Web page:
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Can a Cavity Cause Jaw Pain?

Cavities are common dental problems that occur when bacteria in your mouth produce acids that erode your tooth enamel. While cavities themselves primarily affect the teeth, they can sometimes lead to jaw pain. Understanding the connection between cavities and jaw pain can help you identify the problem and seek appropriate treatment.

How Do You Get Rid of Jaw Pain from Cavities?

If you have jaw pain caused by a cavity, it’s important to address the root cause – the cavity itself. Here’s how you can alleviate the pain:

  1. Visit the Dentist: The first step is to see your dentist. They will examine your teeth and determine if a cavity is causing the jaw pain. The dentist will then treat the cavity by removing the decayed part of the tooth and filling it with a suitable material.
  2. Over-the-Counter Pain Relievers: While waiting for your dental appointment, you can take over-the-counter pain relievers like ibuprofen or acetaminophen to reduce the pain and inflammation.
  3. Warm Compress: Applying a warm compress to the affected area can help soothe jaw pain. Hold a warm, damp cloth against your jaw for 15-20 minutes several times a day.
  4. Maintain Good Oral Hygiene: Continue to brush and floss your teeth regularly to prevent further decay and reduce the risk of infection.
  5. Avoid Hard or Chewy Foods: Eating soft foods can help minimize the pain and prevent further irritation to the affected tooth and jaw.

How Do You Know If Jaw Pain Is Tooth Related?

Jaw pain can have several causes, including tooth problems. Here are some signs that your jaw pain might be tooth-related:

  • Localized Pain: If the pain is concentrated around a specific tooth or area of your mouth, it could be related to a cavity or other dental issue.
  • Tooth Sensitivity: Increased sensitivity to hot, cold, or sweet foods and drinks may indicate a cavity or tooth infection.
  • Swelling or Redness: Swelling or redness around a specific tooth or the jaw area can be a sign of infection or inflammation.
  • Persistent Toothache: If you have a constant toothache along with jaw pain, it’s likely that the two are connected.
  • Pain When Chewing: If chewing or biting causes pain, it may be due to a cavity or a cracked tooth.

If you experience any of these symptoms, it’s important to see your dentist for a proper diagnosis and treatment.

What Happens If a Cavity Reaches the Jaw?

If a cavity is left untreated, the decay can spread deeper into the tooth, eventually reaching the inner layers, including the pulp. The pulp contains nerves and blood vessels, and when it becomes infected, it can cause significant pain and lead to an abscess. An abscess is a pocket of pus that forms at the root of the tooth and can spread to the surrounding tissues, including the jawbone.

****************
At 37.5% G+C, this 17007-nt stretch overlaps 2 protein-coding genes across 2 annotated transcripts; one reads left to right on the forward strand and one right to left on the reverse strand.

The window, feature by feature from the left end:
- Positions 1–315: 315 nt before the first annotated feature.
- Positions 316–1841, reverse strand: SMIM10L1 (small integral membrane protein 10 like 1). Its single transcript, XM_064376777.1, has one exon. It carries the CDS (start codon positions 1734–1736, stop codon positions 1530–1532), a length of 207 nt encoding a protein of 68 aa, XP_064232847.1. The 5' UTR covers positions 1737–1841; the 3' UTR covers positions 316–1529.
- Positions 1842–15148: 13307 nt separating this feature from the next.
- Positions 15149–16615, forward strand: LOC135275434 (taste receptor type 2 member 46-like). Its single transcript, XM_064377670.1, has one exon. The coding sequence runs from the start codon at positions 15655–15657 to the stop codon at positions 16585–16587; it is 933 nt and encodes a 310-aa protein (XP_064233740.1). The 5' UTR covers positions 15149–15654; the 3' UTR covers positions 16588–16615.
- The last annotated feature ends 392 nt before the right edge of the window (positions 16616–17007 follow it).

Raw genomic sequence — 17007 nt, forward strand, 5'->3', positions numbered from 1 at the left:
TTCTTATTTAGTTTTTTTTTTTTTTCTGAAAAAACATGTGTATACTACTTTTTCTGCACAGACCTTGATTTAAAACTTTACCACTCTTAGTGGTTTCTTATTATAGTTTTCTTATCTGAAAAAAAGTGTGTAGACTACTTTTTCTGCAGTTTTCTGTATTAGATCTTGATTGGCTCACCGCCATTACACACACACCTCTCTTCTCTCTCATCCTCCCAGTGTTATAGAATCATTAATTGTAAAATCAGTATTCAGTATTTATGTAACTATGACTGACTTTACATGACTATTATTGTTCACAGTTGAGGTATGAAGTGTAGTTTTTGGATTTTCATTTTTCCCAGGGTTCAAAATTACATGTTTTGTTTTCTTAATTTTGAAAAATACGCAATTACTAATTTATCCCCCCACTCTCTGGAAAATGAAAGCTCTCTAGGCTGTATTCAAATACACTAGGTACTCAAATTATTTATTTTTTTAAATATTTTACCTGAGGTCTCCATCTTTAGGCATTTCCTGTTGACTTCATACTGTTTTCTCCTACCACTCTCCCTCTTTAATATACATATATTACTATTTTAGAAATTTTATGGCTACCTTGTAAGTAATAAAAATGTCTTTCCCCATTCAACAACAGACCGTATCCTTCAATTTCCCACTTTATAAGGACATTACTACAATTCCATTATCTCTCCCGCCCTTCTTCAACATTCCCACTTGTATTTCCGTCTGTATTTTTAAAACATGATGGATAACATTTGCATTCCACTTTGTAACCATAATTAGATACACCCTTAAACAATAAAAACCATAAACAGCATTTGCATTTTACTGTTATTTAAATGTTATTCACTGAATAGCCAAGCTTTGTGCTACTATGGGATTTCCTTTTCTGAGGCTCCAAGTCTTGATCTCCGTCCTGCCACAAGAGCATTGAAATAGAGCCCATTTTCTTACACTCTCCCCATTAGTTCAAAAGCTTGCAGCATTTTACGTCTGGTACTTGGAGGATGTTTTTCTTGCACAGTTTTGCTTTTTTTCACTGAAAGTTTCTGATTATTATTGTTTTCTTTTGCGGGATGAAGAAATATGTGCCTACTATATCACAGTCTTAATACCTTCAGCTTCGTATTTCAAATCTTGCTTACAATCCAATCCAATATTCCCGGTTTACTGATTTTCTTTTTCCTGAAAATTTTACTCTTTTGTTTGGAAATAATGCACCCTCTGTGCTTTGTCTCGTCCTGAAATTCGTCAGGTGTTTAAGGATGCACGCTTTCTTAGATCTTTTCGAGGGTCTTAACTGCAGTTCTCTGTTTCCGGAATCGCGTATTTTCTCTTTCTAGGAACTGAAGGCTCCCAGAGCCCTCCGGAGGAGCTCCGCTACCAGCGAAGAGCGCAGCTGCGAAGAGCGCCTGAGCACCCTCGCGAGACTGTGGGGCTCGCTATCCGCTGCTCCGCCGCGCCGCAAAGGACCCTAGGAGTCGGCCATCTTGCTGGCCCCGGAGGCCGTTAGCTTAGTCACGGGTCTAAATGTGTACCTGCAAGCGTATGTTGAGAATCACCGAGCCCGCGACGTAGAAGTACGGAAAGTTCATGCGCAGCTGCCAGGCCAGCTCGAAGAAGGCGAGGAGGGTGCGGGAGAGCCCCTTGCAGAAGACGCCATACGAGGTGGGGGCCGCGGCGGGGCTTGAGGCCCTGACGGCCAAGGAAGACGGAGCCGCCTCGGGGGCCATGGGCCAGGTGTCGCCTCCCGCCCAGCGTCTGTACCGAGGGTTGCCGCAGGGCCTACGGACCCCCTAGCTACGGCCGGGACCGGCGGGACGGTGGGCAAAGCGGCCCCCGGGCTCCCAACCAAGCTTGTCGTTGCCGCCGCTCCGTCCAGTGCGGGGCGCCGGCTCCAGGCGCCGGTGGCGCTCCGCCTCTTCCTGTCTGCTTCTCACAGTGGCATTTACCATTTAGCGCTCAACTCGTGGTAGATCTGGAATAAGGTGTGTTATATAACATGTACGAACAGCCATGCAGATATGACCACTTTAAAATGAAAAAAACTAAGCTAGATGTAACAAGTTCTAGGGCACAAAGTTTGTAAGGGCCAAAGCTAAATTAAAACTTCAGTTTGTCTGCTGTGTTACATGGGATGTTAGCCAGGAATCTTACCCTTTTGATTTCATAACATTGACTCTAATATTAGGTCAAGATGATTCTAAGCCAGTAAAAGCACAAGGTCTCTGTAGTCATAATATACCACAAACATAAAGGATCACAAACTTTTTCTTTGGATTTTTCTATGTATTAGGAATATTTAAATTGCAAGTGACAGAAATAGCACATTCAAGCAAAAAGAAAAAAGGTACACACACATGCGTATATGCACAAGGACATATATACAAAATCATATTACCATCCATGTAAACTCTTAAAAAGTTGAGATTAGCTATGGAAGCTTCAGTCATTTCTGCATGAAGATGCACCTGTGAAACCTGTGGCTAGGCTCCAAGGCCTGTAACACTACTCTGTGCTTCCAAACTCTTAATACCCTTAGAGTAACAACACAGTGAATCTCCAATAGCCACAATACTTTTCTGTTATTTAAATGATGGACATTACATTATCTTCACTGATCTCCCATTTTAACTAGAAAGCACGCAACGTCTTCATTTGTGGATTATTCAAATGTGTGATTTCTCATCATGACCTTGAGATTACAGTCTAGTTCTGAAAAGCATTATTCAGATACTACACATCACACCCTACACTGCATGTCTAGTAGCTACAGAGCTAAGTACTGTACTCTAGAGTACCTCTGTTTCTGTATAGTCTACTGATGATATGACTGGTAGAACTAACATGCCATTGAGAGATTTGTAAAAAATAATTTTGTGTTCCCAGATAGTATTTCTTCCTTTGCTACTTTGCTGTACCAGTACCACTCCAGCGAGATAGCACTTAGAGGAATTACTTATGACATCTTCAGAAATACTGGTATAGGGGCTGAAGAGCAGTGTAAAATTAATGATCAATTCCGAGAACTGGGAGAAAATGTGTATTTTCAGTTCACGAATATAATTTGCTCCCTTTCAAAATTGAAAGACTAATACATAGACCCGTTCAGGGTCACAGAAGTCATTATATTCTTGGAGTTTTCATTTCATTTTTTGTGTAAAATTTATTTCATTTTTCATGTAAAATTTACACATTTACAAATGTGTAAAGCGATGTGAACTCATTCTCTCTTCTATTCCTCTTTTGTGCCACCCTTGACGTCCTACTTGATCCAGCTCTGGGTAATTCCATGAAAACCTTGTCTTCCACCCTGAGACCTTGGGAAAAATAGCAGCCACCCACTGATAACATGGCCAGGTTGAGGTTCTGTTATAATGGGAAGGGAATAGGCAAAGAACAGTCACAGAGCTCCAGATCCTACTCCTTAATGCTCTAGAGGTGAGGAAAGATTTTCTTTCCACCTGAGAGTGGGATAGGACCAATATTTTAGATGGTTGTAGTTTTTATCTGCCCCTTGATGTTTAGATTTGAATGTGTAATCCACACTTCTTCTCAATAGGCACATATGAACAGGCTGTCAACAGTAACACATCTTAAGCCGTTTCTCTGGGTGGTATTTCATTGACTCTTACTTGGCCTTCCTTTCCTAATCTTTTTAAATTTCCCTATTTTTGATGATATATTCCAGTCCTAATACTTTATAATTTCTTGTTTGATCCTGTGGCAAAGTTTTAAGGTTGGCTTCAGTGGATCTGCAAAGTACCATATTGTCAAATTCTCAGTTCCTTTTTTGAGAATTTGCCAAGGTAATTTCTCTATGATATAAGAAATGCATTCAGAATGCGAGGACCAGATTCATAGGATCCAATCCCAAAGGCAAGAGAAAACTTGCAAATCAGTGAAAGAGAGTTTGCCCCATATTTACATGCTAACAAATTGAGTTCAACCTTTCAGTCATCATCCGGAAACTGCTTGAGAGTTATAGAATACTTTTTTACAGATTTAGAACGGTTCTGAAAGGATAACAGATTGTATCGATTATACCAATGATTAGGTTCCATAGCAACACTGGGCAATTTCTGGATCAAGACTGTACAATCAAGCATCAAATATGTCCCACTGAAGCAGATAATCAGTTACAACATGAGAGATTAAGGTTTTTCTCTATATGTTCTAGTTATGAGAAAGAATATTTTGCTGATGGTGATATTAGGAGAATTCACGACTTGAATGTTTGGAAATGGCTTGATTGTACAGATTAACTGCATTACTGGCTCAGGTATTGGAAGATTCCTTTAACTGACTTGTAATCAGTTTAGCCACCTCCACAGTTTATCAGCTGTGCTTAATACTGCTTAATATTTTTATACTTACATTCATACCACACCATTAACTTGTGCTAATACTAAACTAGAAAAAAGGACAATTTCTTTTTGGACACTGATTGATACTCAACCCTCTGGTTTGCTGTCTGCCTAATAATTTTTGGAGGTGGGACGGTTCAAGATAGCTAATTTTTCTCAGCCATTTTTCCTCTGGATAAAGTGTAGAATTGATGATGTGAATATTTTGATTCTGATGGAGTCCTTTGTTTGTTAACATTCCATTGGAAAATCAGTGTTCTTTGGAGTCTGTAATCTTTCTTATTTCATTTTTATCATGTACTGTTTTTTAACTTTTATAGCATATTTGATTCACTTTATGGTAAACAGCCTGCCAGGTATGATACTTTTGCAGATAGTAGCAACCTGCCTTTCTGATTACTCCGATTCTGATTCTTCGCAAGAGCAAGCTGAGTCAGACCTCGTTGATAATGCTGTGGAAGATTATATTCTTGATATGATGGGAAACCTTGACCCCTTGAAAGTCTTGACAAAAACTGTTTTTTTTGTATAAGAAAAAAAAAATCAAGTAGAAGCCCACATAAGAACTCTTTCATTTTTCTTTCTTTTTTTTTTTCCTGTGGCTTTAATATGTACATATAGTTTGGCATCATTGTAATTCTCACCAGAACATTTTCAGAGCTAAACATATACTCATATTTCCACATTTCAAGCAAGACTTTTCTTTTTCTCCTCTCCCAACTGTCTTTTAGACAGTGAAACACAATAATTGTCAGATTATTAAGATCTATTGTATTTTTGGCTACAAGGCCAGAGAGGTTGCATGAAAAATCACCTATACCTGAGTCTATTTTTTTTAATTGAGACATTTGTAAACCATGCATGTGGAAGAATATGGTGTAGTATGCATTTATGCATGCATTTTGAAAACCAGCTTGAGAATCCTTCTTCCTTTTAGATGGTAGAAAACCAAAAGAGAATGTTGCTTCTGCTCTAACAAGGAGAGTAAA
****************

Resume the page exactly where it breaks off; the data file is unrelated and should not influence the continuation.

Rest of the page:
When the infection reaches the jawbone, it can cause severe pain, swelling, and even bone loss. This condition is known as osteomyelitis and requires immediate medical attention. Treatment typically involves antibiotics to clear the infection and, in severe cases, surgery to remove the infected tissue.

Can a Decaying Tooth Cause Jaw Pain?

Cavity under filling

Yes, a decaying tooth can cause jaw pain. When a tooth decays, the bacteria and acids can irritate the nerves inside the tooth. As the decay progresses, it can lead to inflammation and infection, which can spread to the surrounding tissues, including the jaw. This can cause a dull, throbbing pain that radiates from the tooth to the jaw.

What Does a Tooth Infection in the Jaw Feel Like?

A tooth infection that has spread to the jaw can cause several noticeable symptoms:

  • Severe Pain: The pain may be sharp or throbbing and can spread from the tooth to the jaw, ear, and neck.
  • Swelling: Swelling in the jaw, face, or lymph nodes near the jaw can occur.
  • Redness and Warmth: The infected area may become red and feel warm to the touch.
  • Bad Taste or Smell: An abscessed tooth can produce a foul taste or odor in your mouth.
  • Fever: A tooth infection can sometimes cause a fever as your body tries to fight off the infection.
  • Difficulty Opening Mouth: Severe infection can make it difficult to open your mouth fully or chew.

If you experience any of these symptoms, it’s crucial to seek dental or medical attention immediately. Ignoring a tooth infection can lead to more serious health problems.


Cavities are not just confined to causing pain in the affected tooth; they can also lead to jaw pain if left untreated. This happens when the decay progresses and infects the inner layers of the tooth, potentially spreading to the jawbone. Recognizing the signs of tooth-related jaw pain and seeking prompt dental care can prevent the situation from worsening. Remember, maintaining good oral hygiene and regular dental check-ups are key to preventing cavities and the complications that come with them.